Ever get confused by the descriptions of jewelry, especially between gold filled, vermeil, or gold plated? Continue reading to learn the differences!
Gold plating as a term gets a bad rep…and it’s probably with good reason. The “plate” does tend to wear off! Gold plated by definition is a base metal such as steel or brass dipped into a bath of electroplating solution, with a lump of solid gold. When an electric current is introduced, a thin layer of gold attaches to the metal. This tends to be very thin which is why it tends to wear off!
Gold-filled (also called gold overlay) confuses people simply because of the term. These items are not actually “filled” with gold! They are made of a base metal (usually brass or copper) covered by sheets of gold in a mechanical bonding process which creates a thick coat of gold. The gold content is 5% or 1/20 of the total weight. It is usually made with 14k gold and it is hard wearing. Gold filled is 50 to 100,000 times thicker than regular gold plating, and about 17 to 25,000 times thicker than heavy gold electroplate. With reasonable care it will not flake or peel thus lasting as long as solid gold jewelry. It is also safe for most people with sensitive skin! We have a large selection of gold-filled jewelry!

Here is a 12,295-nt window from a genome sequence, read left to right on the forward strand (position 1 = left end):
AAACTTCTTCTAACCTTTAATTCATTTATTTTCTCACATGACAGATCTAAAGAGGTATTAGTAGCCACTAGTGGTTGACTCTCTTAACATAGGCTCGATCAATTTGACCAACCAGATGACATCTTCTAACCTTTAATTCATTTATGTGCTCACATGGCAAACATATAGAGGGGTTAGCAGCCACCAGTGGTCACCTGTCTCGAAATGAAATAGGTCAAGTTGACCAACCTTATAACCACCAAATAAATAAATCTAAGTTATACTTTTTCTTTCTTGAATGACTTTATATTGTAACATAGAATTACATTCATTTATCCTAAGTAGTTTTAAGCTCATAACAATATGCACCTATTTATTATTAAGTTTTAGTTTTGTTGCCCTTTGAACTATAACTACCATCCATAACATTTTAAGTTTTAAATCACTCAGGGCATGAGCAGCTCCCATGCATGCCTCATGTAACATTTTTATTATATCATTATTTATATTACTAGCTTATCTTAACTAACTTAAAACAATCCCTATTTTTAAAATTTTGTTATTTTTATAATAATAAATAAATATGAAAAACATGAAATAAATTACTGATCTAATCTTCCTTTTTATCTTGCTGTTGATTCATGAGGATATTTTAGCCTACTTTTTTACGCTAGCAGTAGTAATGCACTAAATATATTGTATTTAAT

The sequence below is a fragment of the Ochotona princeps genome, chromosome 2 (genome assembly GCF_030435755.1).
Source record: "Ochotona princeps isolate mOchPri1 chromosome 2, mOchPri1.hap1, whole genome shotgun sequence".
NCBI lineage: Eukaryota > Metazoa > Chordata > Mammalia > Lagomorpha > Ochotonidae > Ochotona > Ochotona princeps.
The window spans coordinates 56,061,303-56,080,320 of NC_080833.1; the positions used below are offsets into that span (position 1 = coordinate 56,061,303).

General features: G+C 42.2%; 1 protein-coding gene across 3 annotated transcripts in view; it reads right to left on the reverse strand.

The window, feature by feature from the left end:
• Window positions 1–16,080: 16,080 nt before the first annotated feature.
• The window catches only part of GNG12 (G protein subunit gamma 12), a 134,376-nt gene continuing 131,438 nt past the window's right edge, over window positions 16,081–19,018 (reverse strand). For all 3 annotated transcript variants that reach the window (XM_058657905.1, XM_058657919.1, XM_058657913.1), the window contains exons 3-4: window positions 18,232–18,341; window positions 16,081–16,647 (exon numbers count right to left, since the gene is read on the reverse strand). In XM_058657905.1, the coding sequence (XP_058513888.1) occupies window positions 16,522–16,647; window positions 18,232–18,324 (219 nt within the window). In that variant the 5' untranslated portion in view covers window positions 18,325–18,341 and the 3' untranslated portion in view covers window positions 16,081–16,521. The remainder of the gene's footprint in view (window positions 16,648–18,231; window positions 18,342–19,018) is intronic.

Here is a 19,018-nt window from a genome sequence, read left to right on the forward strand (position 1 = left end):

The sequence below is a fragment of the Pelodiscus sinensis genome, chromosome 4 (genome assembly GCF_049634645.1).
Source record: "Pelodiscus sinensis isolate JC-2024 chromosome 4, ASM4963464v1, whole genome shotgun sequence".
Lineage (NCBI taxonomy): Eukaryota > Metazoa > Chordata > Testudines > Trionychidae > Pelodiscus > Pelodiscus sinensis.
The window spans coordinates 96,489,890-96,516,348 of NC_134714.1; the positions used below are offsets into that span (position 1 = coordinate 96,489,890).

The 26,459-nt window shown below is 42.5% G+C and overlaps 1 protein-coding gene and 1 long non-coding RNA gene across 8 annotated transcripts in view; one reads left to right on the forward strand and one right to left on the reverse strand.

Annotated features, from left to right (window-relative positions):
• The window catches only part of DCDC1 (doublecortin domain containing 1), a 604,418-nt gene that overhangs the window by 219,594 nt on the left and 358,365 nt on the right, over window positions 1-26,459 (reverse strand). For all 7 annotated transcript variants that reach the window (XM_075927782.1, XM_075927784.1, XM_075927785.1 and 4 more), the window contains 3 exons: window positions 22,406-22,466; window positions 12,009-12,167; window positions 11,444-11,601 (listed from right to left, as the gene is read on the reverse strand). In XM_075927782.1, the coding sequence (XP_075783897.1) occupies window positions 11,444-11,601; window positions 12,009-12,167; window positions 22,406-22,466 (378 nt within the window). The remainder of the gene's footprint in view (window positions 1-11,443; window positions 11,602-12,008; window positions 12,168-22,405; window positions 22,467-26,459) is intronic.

Vermeil, pronounced “vermay” and also known as silver gilt, is sterling silver that has been coated with a heavy layer of gold. To be considered vermeil, the gold must also be at least 10-carat and be at least 1.5 micrometers thick. Most vermeil is plated with 14k gold or higher. It is a good alternative for people with allergy to normal, plated jewelry items. The biggest difference between vermeil and gold-filled is in the thickness of the gold (thicker than gold plated) and the base metal used. We also have a large selection of vermeil!
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